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Prescription monitoring flagged by N.L. privacy commissioner

Donovan Molloy
Donovan Molloy - The Telegram

Health minister says no additional drugs to be monitored without consultations

Newfoundland and Labrador Information and Privacy Commissioner Donovan Molloy has publicly stated his concerns with draft legislation that would allow for a new prescription drug monitoring program.

The Office of the Information and Privacy Commissioner (OIPC) must be notified when proposed legislation could have implications for information access or privacy in the province. After receiving the bill for prescription monitoring, Molloy stated in a news release Thursday that he met with Health officials to express his concerns.

He reports flagging the potential monitoring of drugs beyond opioids, and specifically drugs that are not considered addictive, while also questioning the reach of government.

“The OIPC view is that this could permit wide-scale access to personal health information without sufficient objective (i.e. significant societal harms),” it states. “This exacerbates the OIPC’s concerns about future expansion of the prescription monitoring program to other drugs and consequent intrusions upon the privacy of personal health information.”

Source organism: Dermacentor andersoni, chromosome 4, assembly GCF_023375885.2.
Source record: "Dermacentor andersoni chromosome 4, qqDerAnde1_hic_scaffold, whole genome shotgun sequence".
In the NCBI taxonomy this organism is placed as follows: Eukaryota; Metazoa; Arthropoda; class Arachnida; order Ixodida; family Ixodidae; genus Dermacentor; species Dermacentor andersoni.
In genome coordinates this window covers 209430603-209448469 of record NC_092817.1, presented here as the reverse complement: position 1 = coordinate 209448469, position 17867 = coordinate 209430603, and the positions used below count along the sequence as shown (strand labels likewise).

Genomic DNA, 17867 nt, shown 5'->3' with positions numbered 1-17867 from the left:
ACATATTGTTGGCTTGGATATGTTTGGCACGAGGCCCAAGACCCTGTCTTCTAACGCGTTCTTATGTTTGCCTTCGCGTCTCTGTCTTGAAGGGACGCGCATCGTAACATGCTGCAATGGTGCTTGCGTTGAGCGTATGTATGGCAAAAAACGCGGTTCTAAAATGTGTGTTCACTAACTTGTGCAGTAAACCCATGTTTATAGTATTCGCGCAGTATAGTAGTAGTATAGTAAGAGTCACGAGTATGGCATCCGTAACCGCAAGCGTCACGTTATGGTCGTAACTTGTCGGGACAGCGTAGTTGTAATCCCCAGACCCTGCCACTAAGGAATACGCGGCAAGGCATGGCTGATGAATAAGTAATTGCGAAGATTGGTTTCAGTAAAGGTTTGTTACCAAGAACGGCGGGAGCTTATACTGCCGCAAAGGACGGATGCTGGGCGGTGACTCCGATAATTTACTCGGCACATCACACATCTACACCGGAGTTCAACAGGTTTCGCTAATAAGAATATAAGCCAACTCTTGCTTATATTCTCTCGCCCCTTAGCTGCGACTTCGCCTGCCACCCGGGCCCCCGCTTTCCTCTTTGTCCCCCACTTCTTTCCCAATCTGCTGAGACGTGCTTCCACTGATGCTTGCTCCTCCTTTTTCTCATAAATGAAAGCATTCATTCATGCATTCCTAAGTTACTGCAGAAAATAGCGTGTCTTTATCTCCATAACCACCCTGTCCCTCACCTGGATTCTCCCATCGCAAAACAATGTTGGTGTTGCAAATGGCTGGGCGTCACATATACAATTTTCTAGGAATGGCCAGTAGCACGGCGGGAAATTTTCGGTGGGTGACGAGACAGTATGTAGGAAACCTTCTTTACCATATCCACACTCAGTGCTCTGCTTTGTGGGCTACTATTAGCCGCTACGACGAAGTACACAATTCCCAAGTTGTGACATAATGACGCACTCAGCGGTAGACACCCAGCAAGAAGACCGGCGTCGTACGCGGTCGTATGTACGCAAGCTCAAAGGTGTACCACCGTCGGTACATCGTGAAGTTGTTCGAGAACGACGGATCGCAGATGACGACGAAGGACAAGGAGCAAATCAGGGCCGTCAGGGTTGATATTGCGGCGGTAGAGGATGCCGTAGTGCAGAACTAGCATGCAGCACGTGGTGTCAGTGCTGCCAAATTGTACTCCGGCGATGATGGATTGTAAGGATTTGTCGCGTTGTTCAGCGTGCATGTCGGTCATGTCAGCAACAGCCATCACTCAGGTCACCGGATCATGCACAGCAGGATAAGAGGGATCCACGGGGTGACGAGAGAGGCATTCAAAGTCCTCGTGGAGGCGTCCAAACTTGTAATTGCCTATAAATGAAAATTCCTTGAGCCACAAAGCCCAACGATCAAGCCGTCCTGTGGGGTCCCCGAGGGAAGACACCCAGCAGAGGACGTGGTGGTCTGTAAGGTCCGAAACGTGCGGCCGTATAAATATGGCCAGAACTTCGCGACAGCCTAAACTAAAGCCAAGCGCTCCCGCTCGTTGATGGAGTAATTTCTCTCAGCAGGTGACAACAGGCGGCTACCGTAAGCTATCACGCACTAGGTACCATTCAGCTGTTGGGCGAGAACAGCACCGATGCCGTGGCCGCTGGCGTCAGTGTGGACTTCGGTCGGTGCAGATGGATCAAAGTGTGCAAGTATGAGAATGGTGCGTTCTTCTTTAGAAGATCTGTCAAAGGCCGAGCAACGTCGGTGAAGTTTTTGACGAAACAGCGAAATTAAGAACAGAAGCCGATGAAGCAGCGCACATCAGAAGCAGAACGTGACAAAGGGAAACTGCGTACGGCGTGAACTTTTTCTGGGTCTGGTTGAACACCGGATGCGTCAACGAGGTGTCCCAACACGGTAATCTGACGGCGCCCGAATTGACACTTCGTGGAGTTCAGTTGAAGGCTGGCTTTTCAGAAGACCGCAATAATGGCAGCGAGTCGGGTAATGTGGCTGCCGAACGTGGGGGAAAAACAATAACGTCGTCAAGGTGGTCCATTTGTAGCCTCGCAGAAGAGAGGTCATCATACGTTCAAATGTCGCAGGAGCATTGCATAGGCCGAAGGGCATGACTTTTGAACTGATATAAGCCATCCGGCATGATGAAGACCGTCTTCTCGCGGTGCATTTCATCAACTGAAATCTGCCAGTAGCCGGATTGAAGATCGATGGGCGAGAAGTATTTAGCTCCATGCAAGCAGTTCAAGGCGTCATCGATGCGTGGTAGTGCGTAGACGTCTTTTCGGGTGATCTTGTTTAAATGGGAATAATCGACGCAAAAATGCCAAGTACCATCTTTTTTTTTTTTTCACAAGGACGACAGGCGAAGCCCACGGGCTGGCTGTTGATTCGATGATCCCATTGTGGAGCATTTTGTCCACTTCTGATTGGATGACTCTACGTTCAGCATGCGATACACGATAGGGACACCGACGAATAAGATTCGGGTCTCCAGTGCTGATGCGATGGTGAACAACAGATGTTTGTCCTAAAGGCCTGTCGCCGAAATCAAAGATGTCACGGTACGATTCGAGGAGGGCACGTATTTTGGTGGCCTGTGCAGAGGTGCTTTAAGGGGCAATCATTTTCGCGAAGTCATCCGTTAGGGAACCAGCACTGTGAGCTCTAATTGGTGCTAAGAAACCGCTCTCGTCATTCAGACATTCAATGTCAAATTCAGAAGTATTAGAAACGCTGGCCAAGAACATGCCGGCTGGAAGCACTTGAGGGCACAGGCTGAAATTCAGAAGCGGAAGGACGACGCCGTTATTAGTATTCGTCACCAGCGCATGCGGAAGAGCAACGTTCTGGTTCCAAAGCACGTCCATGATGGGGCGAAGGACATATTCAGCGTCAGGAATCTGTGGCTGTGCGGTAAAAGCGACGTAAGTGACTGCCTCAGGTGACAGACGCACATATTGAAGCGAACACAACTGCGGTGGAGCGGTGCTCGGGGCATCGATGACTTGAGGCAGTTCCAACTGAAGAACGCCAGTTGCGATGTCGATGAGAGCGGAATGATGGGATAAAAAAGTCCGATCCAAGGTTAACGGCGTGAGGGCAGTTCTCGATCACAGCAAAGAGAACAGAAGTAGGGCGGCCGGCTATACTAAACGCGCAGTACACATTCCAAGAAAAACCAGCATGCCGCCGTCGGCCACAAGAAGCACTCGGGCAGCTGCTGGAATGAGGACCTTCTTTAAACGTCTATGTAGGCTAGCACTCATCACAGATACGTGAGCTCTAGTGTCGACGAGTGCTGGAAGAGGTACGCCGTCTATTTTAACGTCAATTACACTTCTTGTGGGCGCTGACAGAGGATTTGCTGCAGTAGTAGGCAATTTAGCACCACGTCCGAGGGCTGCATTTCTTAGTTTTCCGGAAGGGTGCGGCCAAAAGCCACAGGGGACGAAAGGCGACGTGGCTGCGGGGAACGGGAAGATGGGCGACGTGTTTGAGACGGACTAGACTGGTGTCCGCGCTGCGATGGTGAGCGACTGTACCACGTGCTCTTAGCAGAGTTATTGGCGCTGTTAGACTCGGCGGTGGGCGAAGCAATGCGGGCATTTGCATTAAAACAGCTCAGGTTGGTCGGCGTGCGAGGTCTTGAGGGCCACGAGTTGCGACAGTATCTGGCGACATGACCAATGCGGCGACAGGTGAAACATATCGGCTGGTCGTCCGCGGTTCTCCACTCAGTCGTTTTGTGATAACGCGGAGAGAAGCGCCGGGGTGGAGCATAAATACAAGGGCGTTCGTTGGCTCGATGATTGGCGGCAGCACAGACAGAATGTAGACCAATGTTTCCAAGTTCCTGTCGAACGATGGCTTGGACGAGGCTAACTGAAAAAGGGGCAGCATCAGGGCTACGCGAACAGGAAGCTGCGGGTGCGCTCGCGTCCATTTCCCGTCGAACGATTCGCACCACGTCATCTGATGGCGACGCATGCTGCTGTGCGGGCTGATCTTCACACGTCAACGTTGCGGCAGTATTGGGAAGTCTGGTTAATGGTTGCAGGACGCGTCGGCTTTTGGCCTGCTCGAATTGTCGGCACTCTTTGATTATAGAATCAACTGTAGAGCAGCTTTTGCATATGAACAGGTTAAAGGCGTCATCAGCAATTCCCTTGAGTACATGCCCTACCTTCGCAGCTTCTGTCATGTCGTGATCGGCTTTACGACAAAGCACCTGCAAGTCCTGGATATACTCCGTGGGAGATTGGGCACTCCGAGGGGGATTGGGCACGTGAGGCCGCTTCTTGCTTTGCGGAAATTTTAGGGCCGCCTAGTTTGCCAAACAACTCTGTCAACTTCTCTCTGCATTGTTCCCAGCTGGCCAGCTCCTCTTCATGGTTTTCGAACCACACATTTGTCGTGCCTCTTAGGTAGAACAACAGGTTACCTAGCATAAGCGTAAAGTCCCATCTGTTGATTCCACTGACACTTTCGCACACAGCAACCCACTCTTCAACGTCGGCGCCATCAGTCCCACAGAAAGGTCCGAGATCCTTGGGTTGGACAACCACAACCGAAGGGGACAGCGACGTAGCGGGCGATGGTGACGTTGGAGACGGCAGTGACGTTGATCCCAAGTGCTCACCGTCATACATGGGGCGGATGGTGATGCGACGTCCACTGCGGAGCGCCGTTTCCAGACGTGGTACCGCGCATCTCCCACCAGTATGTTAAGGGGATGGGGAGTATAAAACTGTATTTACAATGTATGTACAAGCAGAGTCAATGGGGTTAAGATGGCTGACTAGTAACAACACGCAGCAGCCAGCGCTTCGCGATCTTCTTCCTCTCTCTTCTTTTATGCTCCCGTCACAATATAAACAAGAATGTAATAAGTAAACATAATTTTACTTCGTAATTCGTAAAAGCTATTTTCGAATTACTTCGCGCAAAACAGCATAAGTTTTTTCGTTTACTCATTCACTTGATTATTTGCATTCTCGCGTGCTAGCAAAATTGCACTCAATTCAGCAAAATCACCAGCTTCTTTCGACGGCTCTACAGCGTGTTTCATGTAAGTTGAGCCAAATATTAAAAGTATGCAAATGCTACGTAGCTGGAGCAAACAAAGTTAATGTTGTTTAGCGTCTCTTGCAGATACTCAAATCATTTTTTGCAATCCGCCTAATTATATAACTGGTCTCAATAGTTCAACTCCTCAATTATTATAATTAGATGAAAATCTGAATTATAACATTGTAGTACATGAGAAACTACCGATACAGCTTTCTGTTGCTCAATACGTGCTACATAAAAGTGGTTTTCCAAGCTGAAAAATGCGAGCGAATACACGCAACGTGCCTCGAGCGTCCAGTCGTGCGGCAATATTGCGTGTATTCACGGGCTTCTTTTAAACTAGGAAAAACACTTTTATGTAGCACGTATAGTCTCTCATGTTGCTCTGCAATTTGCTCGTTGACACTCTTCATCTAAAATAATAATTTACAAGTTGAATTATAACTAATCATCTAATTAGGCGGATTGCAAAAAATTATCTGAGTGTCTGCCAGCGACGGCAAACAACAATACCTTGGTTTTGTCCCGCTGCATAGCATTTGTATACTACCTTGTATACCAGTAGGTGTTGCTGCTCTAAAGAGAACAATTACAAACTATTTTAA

Molloy said the search powers being afforded to government appeared excessive.

The Health minister isn’t required to follow recommendations from Molloy’s office. That said, John Haggie has mentioned consultations with Molloy in early debate around the bill.

In the House of Assembly Thursday, Progressive Conservative MHA David Brazil asked about the details of the bill, including powers being afforded to the minister and what drugs might be listed in future as part of the program, under regulations that don’t need a House vote.

Haggie said he looks forward to further debate and work on the bill in the committee setting, and is not closing the door to changes.

Enforcement powers are under discussion, he said, but enforcement capabilities are necessary.

The Newfoundland and Labrador Centre for Health Information will be delegated the responsibility for the monitoring program, he added, and an advisory board will also be put in place.

As for what drugs are covered, responding to Brazil’s direct questioning, Haggie said having the list of drugs in the regulations instead of the act allows for the quick response from government in the case of any new drug epidemic. Cabinet can more speedily list a drug for monitoring, as opposed to it having to come to the House of Assembly.

The government’s focus right now is bringing in the monitoring program as part of its opioid action plan — trying to get a handle on prescription opioids being abused or diverted to the illegal drug trade and, Haggie emphasized, trying to address drug-related deaths.

“Sixteen people died in this province last year. No time for any more feet dragging, Mr. Speaker,” he said, “Let’s get on with it.”

Following the privacy commissioner’s statement, a statement from Haggie noted any drugs added to the monitoring program down the line would be added only with consultation with both the advisory committee and provincial privacy commissioner. As well, he reiterated anyone involved in monitoring would fall under the controls of the Personal Health Information Act.

In terms of enforcement and other concerns, he said the government is being guided by existing legislation in other provinces and the lessons learned when monitoring has rolled out elsewhere.

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